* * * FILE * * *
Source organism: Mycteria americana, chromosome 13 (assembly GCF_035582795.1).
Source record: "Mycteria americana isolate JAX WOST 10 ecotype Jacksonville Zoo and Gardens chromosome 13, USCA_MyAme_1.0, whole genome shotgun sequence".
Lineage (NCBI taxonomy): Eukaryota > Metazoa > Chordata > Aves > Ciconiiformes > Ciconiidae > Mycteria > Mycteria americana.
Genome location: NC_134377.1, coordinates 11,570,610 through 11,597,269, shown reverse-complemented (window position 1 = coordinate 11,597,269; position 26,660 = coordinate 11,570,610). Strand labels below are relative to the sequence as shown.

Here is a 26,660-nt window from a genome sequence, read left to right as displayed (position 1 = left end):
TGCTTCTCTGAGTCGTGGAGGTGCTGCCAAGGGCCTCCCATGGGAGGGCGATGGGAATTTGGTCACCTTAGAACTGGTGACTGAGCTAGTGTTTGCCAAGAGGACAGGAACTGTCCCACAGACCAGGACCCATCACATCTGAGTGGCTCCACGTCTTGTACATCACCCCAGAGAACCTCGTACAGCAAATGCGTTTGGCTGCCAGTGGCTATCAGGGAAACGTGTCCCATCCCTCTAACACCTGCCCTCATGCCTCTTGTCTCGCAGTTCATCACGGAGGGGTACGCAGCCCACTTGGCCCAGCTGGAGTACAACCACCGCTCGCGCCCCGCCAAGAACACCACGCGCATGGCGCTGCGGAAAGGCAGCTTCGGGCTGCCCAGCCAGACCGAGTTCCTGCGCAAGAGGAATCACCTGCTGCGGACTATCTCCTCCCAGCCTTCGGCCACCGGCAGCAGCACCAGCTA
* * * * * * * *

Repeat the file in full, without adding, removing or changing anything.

Source organism: Mycteria americana, chromosome 13 (assembly GCF_035582795.1).
Source record: "Mycteria americana isolate JAX WOST 10 ecotype Jacksonville Zoo and Gardens chromosome 13, USCA_MyAme_1.0, whole genome shotgun sequence".
Lineage (NCBI taxonomy): Eukaryota > Metazoa > Chordata > Aves > Ciconiiformes > Ciconiidae > Mycteria > Mycteria americana.
Genome location: NC_134377.1, coordinates 11,570,610 through 11,597,269, shown reverse-complemented (window position 1 = coordinate 11,597,269; position 26,660 = coordinate 11,570,610). Strand labels below are relative to the sequence as shown.

Here is a 26,660-nt window from a genome sequence, read left to right as displayed (position 1 = left end):
TGCTTCTCTGAGTCGTGGAGGTGCTGCCAAGGGCCTCCCATGGGAGGGCGATGGGAATTTGGTCACCTTAGAACTGGTGACTGAGCTAGTGTTTGCCAAGAGGACAGGAACTGTCCCACAGACCAGGACCCATCACATCTGAGTGGCTCCACGTCTTGTACATCACCCCAGAGAACCTCGTACAGCAAATGCGTTTGGCTGCCAGTGGCTATCAGGGAAACGTGTCCCATCCCTCTAACACCTGCCCTCATGCCTCTTGTCTCGCAGTTCATCACGGAGGGGTACGCAGCCCACTTGGCCCAGCTGGAGTACAACCACCGCTCGCGCCCCGCCAAGAACACCACGCGCATGGCGCTGCGGAAAGGCAGCTTCGGGCTGCCCAGCCAGACCGAGTTCCTGCGCAAGAGGAATCACCTGCTGCGGACTATCTCCTCCCAGCCTTCGGCCACCGGCAGCAGCACCAGCTA